It’s time for…The Educator sez! This occasional post addresses questions parents commonly have or areas our staff can clarify to help young children with deafness learn language. Today’s post is from our Director, Cheryl Broekelmann, MA,LSLSCert.AVED, and she focuses on Literacy and Storytime at home.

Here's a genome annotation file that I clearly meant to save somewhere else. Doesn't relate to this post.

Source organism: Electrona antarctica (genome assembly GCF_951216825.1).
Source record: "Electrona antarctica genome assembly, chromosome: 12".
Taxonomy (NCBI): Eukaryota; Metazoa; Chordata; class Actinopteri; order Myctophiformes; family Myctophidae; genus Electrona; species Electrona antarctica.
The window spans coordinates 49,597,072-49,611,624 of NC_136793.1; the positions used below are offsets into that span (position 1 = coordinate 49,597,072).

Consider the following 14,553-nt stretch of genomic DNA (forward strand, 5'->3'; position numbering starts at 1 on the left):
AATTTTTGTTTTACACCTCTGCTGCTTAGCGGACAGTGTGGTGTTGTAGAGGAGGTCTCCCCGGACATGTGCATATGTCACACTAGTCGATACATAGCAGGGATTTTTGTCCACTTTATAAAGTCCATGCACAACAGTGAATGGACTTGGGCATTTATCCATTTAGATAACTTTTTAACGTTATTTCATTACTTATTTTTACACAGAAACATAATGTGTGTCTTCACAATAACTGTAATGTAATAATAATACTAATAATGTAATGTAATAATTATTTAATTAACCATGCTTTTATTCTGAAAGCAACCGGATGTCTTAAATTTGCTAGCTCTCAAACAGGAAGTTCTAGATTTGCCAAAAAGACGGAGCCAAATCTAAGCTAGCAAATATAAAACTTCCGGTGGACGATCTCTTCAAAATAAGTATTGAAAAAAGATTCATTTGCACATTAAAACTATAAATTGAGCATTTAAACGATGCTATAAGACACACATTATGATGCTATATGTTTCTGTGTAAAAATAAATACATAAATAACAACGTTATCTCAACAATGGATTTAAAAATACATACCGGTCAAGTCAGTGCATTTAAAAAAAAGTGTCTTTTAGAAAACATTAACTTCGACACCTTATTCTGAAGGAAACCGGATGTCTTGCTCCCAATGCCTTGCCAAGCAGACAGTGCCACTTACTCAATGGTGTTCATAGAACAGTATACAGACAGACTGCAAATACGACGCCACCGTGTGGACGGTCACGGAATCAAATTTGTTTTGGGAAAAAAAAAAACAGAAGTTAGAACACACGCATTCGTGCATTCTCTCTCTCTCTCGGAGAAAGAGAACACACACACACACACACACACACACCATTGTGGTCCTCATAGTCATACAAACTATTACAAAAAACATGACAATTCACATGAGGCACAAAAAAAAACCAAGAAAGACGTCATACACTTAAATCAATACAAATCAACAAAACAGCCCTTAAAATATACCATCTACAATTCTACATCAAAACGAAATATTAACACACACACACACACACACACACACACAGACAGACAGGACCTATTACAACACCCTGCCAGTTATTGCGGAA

“Sharing a story can be a marvelous interaction for you and your child! One thing I’ve learned over way too many years of teaching (never mind how many) is that following the child’s lead can really enhance the lesson. But what does it mean to “follow the child’s lead”? That means if they focus on a certain picture or section, just go right along with them. In this interaction, the girls really focused on the shining scales of the rainbow fish. The story itself is about being a good friend but if that’s what catches their eye, you bet I’m going to talk about how the scales are shining, how the fish shared his shining scales and how everyone has a shining scale now. I used something pretty basic – aluminum foil – to further their comprehension of the word “shining” by wrapping it around a toy fish. Then we talked about how it looked, how it caught the light and how we could wrap it around things. I basically narrated everything that we did with the foil. Books are great ways to expand our child’s vocabulary – these two now know the word “scales “and “shining scales”. By the end, they were listening to the intonation (when I’d drop my voice or pause) of my voice and looking at me when I paused……waiting for the next phrase. All of these little things add up to a better understanding of the written and spoken word. Try it yourself and see!”